Project report of virtual experiments in Marine bioacoustics: model validation
Cranford, Ted W.
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A series of finite element model simulations are compared against results from various real world marine bioacoustics experiments with the bottlenose dolphin. Three significant results are revealed. 1) Changes in relative position of fat bodies can adjust echolocation beam direction. This is the first evidence of this. 2) Beam direction is consistent despite several elements being present within the sound transmission system within the dolphin's forehead. This suggests that the skull is the primary structural element in the formation of the sound transmission beam, with other elements playing a major role in concentrating or focusing the outgoing beam. 3) There is evidence for focusing of the beam in stages. The model simulations illustrate the narrowing of the sound transmission beam with various level of refinement in structural complexity. It appears as if structures like the melon and air space individually affect the narrowing of the beam, with their combined contributions being significant. All of these results are aligned with, or similar to, results obtained from live animals performing in psychoacoustic experiments over the past fifty years.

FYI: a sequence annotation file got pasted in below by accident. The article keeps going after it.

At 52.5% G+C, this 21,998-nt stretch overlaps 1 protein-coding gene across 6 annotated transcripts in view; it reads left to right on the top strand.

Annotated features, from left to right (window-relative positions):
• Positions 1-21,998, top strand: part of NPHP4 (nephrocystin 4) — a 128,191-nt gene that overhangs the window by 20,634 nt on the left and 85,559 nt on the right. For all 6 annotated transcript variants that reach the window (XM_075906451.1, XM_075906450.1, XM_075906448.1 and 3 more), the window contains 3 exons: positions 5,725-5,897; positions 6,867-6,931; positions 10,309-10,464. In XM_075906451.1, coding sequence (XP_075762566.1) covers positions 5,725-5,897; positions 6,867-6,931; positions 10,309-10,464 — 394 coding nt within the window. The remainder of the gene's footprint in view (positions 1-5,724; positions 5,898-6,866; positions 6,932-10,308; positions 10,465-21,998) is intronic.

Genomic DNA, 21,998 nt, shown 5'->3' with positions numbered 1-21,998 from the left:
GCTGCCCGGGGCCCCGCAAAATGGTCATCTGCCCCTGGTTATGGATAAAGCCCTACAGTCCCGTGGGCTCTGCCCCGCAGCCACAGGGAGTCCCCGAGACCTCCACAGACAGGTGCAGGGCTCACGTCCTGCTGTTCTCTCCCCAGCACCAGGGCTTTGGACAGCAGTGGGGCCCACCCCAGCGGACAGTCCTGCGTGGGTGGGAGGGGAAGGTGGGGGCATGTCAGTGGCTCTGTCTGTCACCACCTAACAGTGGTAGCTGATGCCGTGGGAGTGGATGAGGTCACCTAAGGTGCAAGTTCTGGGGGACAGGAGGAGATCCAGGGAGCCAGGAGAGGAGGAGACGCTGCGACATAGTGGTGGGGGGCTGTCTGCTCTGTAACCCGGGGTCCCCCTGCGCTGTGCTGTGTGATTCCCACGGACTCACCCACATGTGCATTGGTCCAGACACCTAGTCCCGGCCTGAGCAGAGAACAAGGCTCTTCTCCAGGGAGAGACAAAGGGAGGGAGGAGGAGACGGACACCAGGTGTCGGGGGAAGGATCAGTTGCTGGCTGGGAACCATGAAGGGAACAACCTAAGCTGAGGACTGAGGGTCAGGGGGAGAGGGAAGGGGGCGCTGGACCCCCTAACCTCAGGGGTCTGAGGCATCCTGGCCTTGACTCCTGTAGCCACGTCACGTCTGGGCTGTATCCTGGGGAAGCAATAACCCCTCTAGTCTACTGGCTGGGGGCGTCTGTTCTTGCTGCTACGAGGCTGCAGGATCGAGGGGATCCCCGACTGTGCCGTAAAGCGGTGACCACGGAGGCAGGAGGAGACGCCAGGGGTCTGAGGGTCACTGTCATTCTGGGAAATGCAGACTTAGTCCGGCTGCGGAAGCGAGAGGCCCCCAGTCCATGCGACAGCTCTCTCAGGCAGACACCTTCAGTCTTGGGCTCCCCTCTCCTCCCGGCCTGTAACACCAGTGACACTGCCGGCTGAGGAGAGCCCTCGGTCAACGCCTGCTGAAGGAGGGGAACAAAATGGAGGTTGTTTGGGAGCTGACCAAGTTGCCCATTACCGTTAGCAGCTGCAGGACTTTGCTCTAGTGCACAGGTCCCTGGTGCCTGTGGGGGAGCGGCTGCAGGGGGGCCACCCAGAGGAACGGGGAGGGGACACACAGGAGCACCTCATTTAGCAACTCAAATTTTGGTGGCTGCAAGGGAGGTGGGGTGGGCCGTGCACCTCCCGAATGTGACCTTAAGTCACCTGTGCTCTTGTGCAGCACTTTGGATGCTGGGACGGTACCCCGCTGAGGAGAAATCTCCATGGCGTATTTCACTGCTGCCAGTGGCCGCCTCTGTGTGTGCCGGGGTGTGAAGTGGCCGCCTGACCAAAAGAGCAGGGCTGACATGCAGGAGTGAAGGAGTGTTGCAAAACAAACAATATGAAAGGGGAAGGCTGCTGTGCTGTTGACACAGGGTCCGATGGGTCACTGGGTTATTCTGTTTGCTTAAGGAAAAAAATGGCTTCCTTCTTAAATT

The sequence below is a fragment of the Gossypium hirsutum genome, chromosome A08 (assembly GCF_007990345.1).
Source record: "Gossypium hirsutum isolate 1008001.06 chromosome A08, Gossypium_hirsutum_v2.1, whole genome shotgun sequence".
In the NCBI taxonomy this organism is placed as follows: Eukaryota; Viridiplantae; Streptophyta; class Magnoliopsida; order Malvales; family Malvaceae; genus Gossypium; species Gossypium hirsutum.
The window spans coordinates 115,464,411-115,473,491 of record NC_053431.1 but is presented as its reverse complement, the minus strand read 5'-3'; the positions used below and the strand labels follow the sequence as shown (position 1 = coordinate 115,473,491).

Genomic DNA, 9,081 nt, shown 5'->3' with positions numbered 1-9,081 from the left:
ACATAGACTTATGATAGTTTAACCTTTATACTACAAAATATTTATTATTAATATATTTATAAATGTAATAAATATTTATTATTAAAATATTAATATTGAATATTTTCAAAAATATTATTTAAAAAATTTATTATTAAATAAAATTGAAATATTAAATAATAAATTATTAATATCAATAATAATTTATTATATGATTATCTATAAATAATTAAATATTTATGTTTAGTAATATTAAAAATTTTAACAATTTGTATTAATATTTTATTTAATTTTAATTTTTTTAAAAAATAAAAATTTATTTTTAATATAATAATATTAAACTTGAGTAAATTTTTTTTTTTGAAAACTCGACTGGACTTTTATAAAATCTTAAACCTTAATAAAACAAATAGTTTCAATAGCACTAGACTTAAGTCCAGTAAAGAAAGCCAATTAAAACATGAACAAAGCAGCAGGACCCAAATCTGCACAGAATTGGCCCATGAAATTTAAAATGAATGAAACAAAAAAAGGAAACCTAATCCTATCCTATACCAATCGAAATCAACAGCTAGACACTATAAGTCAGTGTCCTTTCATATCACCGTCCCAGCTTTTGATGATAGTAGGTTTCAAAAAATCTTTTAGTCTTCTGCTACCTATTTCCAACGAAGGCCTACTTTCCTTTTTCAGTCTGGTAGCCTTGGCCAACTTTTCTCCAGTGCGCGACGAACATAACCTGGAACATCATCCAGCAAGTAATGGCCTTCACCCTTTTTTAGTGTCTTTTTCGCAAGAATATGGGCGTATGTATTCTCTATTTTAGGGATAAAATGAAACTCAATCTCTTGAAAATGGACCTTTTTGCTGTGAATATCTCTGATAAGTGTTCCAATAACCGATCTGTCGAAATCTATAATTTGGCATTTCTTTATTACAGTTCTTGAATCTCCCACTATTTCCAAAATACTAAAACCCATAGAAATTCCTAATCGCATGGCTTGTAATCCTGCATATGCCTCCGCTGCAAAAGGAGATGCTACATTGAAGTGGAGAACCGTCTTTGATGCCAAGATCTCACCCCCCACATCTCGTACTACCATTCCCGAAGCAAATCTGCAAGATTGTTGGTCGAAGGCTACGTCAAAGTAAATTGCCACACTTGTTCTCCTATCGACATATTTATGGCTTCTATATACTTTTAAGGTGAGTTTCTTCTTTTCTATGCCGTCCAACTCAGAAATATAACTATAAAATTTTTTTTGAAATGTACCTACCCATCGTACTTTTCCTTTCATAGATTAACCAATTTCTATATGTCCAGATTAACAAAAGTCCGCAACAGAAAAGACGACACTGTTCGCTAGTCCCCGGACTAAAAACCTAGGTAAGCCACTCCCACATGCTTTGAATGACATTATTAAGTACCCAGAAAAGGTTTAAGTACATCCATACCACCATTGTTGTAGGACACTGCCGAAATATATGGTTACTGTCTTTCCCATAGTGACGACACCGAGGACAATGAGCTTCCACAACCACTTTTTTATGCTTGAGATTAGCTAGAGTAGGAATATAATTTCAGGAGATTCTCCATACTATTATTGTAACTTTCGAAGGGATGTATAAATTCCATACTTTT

RightsThis publication is a work of the U.S. Government as defined in Title 17, United States Code, Section 101. Copyright protection is not available for this work in the United States.
NPS Report NumberNPS-OC-10-002CR
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